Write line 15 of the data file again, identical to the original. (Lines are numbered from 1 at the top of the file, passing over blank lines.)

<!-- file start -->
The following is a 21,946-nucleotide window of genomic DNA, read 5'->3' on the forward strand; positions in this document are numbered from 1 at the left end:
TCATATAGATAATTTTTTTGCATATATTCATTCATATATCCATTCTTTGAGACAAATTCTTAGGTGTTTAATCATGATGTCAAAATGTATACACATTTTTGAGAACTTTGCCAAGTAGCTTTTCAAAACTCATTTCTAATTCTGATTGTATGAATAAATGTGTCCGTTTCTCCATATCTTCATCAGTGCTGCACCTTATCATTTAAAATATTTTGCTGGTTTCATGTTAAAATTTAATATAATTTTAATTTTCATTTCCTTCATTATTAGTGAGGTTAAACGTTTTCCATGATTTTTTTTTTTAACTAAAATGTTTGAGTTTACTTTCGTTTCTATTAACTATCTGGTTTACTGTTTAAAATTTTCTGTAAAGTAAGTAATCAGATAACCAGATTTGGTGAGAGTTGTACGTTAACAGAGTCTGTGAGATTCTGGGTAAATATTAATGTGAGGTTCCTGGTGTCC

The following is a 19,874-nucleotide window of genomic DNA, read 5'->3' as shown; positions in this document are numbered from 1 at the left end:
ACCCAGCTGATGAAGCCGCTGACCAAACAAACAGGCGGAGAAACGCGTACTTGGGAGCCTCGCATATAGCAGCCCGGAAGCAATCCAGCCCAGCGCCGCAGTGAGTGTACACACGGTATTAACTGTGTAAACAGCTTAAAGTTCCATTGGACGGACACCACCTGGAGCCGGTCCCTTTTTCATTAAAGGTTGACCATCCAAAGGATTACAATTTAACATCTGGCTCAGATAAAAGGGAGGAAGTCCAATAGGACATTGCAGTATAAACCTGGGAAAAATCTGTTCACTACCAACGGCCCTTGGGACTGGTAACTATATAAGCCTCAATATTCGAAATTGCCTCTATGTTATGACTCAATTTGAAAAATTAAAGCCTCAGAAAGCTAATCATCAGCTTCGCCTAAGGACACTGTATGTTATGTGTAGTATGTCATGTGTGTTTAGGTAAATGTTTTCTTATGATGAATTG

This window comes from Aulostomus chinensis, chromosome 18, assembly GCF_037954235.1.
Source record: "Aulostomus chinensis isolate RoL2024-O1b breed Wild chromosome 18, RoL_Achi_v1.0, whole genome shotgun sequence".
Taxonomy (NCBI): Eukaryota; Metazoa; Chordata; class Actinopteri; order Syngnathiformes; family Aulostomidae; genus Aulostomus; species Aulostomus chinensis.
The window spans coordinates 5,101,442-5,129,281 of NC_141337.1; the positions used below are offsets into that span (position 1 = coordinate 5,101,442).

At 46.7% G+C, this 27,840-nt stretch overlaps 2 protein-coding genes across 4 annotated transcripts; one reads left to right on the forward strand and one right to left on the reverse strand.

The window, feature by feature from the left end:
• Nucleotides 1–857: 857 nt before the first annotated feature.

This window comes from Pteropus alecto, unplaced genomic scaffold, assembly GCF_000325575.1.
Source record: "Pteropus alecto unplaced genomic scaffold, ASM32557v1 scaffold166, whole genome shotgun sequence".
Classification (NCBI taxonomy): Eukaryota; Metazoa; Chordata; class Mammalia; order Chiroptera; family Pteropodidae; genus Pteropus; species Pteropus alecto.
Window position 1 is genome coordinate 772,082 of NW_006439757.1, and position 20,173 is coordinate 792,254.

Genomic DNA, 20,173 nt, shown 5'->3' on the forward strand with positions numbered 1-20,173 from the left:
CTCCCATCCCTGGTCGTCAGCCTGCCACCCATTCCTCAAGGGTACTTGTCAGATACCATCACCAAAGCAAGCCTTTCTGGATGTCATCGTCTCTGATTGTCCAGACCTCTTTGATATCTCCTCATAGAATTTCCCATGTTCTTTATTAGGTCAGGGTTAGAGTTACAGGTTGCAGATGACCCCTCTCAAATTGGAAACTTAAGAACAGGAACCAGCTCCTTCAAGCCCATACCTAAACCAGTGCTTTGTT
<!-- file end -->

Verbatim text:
Window position 1 is genome coordinate 772,082 of NW_006439757.1, and position 20,173 is coordinate 792,254.